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Reporting and coding femoral popliteal bypass surgery


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Femoral popliteal bypass surgery is used to treat femoral artery disease. Here is a detailed look at the procedure along with related CPT and ICD-10 codes.

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Reporting and coding femoral popliteal bypass surgery

  1. 1. Reporting and Coding Femoral Popliteal Bypass Surgery Femoral popliteal bypass surgery is used to treat femoral artery disease. Here is a detailed look at the procedure along with related CPT and ICD-10 codes. Outsource Strategies International 8596 E. 101st Street, Suite H Tulsa, OK 74133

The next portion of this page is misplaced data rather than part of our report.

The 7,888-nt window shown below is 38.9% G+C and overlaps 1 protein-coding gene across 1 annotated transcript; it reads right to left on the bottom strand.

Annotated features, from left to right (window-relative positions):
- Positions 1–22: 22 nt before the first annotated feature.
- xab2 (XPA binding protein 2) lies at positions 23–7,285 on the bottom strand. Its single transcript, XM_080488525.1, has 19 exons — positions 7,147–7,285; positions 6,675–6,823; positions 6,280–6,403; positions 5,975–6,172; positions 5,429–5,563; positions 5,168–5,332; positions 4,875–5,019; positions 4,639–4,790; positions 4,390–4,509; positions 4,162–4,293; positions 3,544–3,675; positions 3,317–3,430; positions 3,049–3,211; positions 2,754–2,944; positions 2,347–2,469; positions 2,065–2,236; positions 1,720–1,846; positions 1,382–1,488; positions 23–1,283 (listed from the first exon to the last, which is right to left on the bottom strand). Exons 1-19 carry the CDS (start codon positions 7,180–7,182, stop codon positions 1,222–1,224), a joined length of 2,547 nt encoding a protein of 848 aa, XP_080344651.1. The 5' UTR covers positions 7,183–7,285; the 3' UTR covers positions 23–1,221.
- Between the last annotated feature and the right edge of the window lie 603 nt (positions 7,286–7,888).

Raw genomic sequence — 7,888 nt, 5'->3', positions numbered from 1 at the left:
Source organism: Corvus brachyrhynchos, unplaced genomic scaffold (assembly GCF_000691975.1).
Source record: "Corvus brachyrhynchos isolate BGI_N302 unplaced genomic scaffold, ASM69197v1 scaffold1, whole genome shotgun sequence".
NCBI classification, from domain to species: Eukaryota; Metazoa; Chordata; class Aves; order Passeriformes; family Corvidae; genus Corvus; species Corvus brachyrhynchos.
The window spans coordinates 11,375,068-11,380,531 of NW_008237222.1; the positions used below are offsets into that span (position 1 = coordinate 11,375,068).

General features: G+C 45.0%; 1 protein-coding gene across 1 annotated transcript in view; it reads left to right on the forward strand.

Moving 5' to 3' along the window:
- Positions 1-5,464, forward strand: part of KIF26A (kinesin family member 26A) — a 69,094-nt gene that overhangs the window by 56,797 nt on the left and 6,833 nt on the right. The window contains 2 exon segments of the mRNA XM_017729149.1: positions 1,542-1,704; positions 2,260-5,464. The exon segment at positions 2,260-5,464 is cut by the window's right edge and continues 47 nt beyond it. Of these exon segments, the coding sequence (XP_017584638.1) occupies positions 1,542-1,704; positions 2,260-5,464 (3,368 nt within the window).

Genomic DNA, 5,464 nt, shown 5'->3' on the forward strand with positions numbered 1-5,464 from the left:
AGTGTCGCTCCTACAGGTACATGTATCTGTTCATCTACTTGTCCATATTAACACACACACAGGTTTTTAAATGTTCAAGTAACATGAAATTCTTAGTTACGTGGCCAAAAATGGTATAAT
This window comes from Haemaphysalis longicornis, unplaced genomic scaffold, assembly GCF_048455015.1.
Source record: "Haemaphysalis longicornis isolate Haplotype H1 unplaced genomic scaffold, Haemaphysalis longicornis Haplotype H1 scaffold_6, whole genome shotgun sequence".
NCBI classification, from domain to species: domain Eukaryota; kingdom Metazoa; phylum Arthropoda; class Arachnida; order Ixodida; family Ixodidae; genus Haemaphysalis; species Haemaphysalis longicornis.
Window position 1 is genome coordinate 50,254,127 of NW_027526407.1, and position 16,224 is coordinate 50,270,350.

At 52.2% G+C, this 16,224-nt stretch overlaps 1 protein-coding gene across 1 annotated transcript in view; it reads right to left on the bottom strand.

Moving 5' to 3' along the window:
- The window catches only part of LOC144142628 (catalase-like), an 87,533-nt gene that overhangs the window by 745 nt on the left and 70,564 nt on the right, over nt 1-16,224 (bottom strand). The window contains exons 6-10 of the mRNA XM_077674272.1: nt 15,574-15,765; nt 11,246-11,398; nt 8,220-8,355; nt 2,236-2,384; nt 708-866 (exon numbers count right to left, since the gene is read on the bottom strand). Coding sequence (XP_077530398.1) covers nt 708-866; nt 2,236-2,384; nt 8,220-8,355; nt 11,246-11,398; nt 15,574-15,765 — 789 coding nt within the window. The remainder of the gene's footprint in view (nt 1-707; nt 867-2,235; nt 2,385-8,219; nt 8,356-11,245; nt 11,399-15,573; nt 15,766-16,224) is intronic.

2. 2. 918-221-7769 Femoral popliteal bypass surgery is a procedure to treat severe blockage due to the formation of plaque in the femoral artery. Also called femoropopliteal or Fem-Pop bypass surgery, this surgical procedure is performed to bypass the blocked portion of the main artery in the leg using a piece of another blood vessel. The femoral and popliteal arteries are located in the legs. Being the largest artery in the thigh, its function is to supply oxygen-rich blood and nutrients to the legs. Generally, femoral and popliteal arteries are called peripheral arteries because of their location away from the center of the body. The disease of the arteries of the limbs (especially the legs and feet) is referred to as peripheral arterial disease (PAD). Blockage mainly occurs due to plaque buildup or atherosclerosis. Atherosclerosis in the leg arteries causes peripheral vascular disease. The same process causes heart disease and stroke as well. Reporting vascular diagnoses, treatment and coding can be complex, with the increasing body of regulations. Medical coding outsourcing helps healthcare providers ensure accurate reporting of services rendered for appropriate reimbursement. Femoral popliteal surgery is used to treat conditions that affect circulation which include – Claudication and Peripheral vascular disease (PVD)/peripheral arterial disease (PAD). Claudication refers to limping due to chronic pain in the thigh, calf, and/or buttocks that occurs when walking. Claudication may be a symptom of peripheral arterial disease (PAD). PVD on the other hand, occurs when the narrowed blood vessels outside the heart cannot supply enough oxygen and nutrients to the body. If left untreated, PVD can cause chronic wounds on the limbs and increase the risk of heart attack or stroke. Why Is Femoral Popliteal Bypass Done? Surgeons generally conduct this procedure to treat different types of problems, including -  Non-healing wounds or ulcer  Infection or gangrene